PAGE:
I can vividly remember the excitement I had as a child, waiting all day on the 4th of July, to watch the fireworks. After a fun filled day, of hanging out with friends and our extended family, we would finally drive off in the early evening to our viewing location. We would lay our blanket down to claim our spot and then run around with the other kids until the sun finally set and it was time to start the show. These are moments I dreamed about recreating with my children one day. That was before I knew I would become a special needs parent.
Both of my kiddos have sensory processing disorders. Kendall covers her ears and squeals when a motorcycle drives by and Gavin screams daily when I’m vacuuming the apartment or blow-drying my hair. Fireworks are beautiful, but they can be also loud and scary for them.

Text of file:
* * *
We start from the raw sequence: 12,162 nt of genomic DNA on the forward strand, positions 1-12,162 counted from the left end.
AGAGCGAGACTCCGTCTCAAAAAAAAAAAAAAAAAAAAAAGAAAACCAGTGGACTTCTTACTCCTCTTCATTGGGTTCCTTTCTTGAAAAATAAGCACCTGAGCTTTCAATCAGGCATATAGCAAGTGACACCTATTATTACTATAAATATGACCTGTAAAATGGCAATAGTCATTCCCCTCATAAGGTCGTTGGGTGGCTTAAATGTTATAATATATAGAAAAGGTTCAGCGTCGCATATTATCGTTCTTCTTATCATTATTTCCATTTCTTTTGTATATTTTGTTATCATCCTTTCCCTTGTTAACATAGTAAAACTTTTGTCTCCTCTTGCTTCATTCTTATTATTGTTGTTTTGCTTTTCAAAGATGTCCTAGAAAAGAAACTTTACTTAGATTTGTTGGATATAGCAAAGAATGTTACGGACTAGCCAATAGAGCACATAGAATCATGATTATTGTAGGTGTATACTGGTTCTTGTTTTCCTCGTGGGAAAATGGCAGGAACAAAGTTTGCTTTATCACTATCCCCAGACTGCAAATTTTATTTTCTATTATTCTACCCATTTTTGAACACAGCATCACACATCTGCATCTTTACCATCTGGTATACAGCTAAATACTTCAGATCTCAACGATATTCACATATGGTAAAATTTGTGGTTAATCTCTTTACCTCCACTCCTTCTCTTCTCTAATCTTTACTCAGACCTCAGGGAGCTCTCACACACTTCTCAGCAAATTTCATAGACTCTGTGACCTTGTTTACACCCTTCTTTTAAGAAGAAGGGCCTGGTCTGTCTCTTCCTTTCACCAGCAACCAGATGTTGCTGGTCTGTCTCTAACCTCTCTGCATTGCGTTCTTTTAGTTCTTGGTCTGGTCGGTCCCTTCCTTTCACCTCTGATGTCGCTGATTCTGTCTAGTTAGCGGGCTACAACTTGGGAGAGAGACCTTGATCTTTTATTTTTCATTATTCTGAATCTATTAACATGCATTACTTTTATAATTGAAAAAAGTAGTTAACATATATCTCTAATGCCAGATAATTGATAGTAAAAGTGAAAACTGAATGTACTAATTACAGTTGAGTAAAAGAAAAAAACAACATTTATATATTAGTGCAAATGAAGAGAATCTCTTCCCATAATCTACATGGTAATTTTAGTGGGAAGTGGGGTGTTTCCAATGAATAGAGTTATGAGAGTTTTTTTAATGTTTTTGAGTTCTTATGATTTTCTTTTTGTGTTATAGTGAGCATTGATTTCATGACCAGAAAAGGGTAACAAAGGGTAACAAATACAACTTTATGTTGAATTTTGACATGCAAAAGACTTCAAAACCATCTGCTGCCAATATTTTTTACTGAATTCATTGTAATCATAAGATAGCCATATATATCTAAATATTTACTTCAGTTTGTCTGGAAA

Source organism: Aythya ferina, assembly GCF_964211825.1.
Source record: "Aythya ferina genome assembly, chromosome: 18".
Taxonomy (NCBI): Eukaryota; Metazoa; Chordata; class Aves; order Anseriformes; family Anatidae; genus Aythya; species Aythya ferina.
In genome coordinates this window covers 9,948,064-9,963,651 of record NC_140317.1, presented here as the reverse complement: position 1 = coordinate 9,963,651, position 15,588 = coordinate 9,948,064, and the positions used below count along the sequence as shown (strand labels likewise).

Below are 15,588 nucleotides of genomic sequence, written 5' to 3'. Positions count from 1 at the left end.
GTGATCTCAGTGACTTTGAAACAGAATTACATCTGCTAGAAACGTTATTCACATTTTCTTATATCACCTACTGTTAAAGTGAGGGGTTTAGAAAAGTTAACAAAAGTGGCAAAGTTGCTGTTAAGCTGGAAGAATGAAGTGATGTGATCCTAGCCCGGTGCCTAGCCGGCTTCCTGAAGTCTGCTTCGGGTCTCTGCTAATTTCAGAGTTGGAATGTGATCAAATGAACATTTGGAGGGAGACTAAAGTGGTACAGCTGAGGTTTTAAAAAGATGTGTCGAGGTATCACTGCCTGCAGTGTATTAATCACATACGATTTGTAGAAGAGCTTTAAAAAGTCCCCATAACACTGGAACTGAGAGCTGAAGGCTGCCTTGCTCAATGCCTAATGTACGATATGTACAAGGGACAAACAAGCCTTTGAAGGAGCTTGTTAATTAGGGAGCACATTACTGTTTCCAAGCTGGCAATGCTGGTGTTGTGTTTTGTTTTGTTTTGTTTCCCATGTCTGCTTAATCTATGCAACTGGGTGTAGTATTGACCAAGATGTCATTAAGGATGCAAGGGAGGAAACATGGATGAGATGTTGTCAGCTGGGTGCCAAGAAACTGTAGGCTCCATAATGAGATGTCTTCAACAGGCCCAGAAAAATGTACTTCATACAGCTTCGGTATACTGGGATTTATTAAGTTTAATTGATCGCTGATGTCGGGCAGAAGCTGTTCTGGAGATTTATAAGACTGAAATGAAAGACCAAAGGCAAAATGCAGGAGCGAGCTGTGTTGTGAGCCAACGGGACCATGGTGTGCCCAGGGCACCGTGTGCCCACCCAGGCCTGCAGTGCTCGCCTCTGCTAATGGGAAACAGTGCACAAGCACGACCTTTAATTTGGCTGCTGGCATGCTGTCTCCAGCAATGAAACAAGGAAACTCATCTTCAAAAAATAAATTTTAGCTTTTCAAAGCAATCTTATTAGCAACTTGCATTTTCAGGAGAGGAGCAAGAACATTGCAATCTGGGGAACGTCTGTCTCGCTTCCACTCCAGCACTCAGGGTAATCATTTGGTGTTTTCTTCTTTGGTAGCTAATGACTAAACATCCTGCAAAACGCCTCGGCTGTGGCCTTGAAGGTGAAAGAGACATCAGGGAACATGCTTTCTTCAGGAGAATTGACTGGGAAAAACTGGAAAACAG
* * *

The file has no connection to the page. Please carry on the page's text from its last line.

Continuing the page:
I have struggled over the years to try to figure out ways to enjoy the fourth of July without my kiddos feeling like they are missing out on the exciting fireworks that their friends are raving about the next day at camp or school. The issue is they think they can handle it, but once we are there they both quickly remember the loud noises are too much for them. This year, with both of them once again begging to watch fireworks, we are going to find an indoor location to watch them. Fingers crossed this can be a successful new tradition for our family.
As with many things in our lives we have had to recreate the standard road map. We hope people understand when we have to decline typical firework invites. Although our kids will seem excited about the invitation the screaming and crying that comes with viewing them live is hard on everyone involved. This year we are going to enjoy fireworks (late at 10:30pm!!!) in our own sensory friendly way.